When did Wonder Woman's skirt get so short?

Justice League review: The film is full of meaningless CG goop. And a whole lot of stuff that makes no sense

Official trailer for 'Justice League', the superhero movie based on the DC Comics superhero team of the same name. Courtesy: Warner Bros

Nothing can saves us from this terrible screenplay

Film Title: Justice League

Director: Zack Snyder

Starring: Ben Affleck, Henry Cavill, Amy Adams, Gal Gadot, Ezra Miller, Jason Momoa, Ray Fisher, Jeremy Irons, Diane Lane, Connie Nielsen, J. K. Simmons, Ciarán Hinds

Genre: Fantasy

Running Time: 120 min

Thu, Nov 16, 2017, 12:37

   

Experts have yet to agree on what the hell was going on for most of Batman V Superman: Dawn of Justice, but the general consensus has it that Superman was dead at the end of the film. Dead. As in bereft of life, pushing up the daisies, shuffled off his mortal coil, run down the curtain, and joined the bleeding choir invisible.

But wait. Who’s that in all of the Justice League promotional materials? Is it a bird? Is it a plane? Is it pining for the fjords?

This is but one of many epic logic fails underpinning the (literally) butt-ugly new film from the ever-disappointing DCEU. Speaking of butts: did Wonder Woman’s skirt just get a lot shorter? Or does it just look that way because the entire film was apparently shot in ass-cam?

Even if Joss Whedon’s feminist credentials had not been questioned by his ex-wife back in August, his signing off on the ass-cam shots would have raised a red flag. To be fair, this is not a Whedon picture (The Avengers director was drafted in during post-production last May), although the quippiness of The Flash (Ezra Miller, a bright spark amidst the gloom) might play well alongside a snarky Robert Downey Jr.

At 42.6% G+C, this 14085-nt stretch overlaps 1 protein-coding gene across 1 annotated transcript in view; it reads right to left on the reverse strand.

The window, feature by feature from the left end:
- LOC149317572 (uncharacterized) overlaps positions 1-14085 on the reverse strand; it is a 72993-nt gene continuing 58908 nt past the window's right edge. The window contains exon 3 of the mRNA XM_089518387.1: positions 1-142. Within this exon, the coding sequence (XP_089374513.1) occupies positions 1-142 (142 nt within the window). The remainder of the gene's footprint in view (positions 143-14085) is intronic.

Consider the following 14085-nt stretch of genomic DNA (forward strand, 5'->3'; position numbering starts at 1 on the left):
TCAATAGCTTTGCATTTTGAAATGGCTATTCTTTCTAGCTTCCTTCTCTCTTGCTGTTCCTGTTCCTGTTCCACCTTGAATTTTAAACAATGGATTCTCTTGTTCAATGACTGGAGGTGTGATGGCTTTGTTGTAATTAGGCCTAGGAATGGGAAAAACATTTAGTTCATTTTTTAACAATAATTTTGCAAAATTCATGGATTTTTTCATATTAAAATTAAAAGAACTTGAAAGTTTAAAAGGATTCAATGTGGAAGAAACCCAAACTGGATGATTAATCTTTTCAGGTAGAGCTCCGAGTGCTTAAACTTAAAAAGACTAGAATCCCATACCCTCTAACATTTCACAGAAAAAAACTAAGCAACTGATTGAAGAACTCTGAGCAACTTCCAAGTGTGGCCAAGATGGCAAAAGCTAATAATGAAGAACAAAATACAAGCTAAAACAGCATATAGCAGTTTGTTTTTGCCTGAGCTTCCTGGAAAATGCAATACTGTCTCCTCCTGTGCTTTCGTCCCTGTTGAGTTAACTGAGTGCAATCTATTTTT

This is, alas, very much a Zack Snyder film. Thus, having been pared back to a lean two-hour run time, there’s still a good hour of meaningless CG goop. And a whole lot of stuff that makes no sense.  

Here’s what we do know: Justice League assembles the planet’s sulkiest superheroes to finally determine who is the mopiest of them all. Will it be Wonder Woman, who, on more than one occasion, gets to visibly pine for Pine (last seen saving her well-exposed arse in her standalone picture): “I lost someone I loved once,” she says wistfully, while minor piano chords kick in on the soundtrack.

Will it be Cyborg (Ray Fisher), who is struggling to come to terms with the technological enhancements that have allowed him to survive an otherwise fatal accident? “Gifts?” he harrumphs, as he stares ungratefully down at his mad cool robo-bits.

Will it be hard-drinking, hard-bodied Aquaman (a flexing, growling Jason Momoa)? Because of his hastily explained mommy issues.

Or will it be Batman? Because Batman.

Together, they pout and pose at the nefarious Steppenwolf (Ciarán Hinds) and his hordes of, erm, human-sized gnat robots. Kudos to Hinds for a motion-capture performance characterised by much floor-punching (what do these people have against the ground?) and valiant attempts to make sense of dialogue that, at best, sounds like utter balderdash.

Even without the messy mythology, Justice League is a muddle. Too often, it seems like the screenplay is making stuff up as it goes along. When the gang have figured out Steppenwolf’s location and balderdash plan, Batman declares: “Transport won’t fly that fast”. “It will for me,” says Cyborg. Right then. Screw the physics.

The lack of adequate sciencing is, at least, consistent in a film that displays little or no regard for the uncanny valley effect. There is no sense to be found in the fast-cut fights, the teal and orange murk, and the too, too many pixels.

No wonder Affleck looks uncomfortable (in Batman’s jerkiest incarnation yet). Gadot’s halting delivery, which worked with the fish-out-of-water theme of Wonder Woman, now scans like pitiable am-dram: “Such harmony out of such horror,” she says, as if reading aloud from a pizza toppings menu, “It was truly an age of heroes.”

It falls to Henry Cavill and Amy Adams to bring some semblance of humanity to the unlovely material. But it’s not enough to save us from the balderdash.